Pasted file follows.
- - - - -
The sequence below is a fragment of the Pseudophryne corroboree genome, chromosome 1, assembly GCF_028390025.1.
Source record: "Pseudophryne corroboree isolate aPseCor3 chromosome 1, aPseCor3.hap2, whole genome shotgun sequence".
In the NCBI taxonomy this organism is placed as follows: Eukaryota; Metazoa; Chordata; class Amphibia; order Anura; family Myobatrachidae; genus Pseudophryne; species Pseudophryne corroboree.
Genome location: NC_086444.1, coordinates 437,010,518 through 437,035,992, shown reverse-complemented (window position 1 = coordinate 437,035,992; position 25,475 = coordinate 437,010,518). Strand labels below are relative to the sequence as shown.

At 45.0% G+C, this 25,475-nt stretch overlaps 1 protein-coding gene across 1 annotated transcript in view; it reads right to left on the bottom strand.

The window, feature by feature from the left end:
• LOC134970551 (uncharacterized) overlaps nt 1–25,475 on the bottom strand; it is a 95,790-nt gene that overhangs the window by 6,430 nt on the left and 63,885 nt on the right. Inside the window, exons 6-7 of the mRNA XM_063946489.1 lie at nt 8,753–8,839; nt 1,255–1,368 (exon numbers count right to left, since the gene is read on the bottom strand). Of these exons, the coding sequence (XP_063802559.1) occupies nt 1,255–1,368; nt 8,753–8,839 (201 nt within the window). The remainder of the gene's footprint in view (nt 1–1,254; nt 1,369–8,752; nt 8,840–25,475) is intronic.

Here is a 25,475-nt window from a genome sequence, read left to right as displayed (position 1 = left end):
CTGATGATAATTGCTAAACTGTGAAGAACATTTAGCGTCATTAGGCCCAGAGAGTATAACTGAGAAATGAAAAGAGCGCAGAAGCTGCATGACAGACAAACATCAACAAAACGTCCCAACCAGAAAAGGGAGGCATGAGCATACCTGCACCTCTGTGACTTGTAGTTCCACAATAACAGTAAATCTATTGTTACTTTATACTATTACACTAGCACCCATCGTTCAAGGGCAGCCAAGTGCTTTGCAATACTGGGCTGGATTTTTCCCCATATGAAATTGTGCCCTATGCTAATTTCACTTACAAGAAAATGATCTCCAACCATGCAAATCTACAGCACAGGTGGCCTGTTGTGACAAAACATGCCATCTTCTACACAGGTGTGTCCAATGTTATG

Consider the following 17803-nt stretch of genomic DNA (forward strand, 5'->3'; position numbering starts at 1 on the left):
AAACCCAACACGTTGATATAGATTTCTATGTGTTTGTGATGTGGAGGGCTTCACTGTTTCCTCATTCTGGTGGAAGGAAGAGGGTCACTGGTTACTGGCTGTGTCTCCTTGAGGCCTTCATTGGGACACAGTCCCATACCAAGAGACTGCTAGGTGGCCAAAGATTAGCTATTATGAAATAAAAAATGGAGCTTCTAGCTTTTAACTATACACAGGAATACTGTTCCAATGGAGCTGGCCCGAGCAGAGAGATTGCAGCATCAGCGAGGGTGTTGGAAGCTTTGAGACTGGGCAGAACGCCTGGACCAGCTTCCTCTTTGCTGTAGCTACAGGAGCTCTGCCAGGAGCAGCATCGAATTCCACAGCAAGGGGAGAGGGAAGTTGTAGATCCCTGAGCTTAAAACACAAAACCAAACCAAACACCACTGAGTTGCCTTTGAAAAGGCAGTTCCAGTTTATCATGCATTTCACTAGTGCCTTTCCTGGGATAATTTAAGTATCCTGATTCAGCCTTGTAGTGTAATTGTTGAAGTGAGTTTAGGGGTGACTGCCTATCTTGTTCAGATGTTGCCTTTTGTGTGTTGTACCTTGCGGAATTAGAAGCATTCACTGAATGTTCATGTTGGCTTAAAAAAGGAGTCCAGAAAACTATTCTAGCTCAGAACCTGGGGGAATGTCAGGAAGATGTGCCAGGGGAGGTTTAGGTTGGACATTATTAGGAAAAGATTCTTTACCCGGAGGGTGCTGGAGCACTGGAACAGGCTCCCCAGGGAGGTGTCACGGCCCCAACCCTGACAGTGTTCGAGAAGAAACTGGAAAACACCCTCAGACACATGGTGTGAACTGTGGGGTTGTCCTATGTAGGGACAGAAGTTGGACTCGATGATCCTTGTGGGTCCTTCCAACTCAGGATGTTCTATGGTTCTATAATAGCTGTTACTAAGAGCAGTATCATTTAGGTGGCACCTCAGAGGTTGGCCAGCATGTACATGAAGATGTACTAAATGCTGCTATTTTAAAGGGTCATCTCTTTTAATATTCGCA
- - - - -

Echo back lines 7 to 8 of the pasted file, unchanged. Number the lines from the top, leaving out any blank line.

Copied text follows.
• LOC134970551 (uncharacterized) overlaps nt 1–25,475 on the bottom strand; it is a 95,790-nt gene that overhangs the window by 6,430 nt on the left and 63,885 nt on the right. Inside the window, exons 6-7 of the mRNA XM_063946489.1 lie at nt 8,753–8,839; nt 1,255–1,368 (exon numbers count right to left, since the gene is read on the bottom strand). Of these exons, the coding sequence (XP_063802559.1) occupies nt 1,255–1,368; nt 8,753–8,839 (201 nt within the window). The remainder of the gene's footprint in view (nt 1–1,254; nt 1,369–8,752; nt 8,840–25,475) is intronic.

Here is a 25,475-nt window from a genome sequence, read left to right as displayed (position 1 = left end):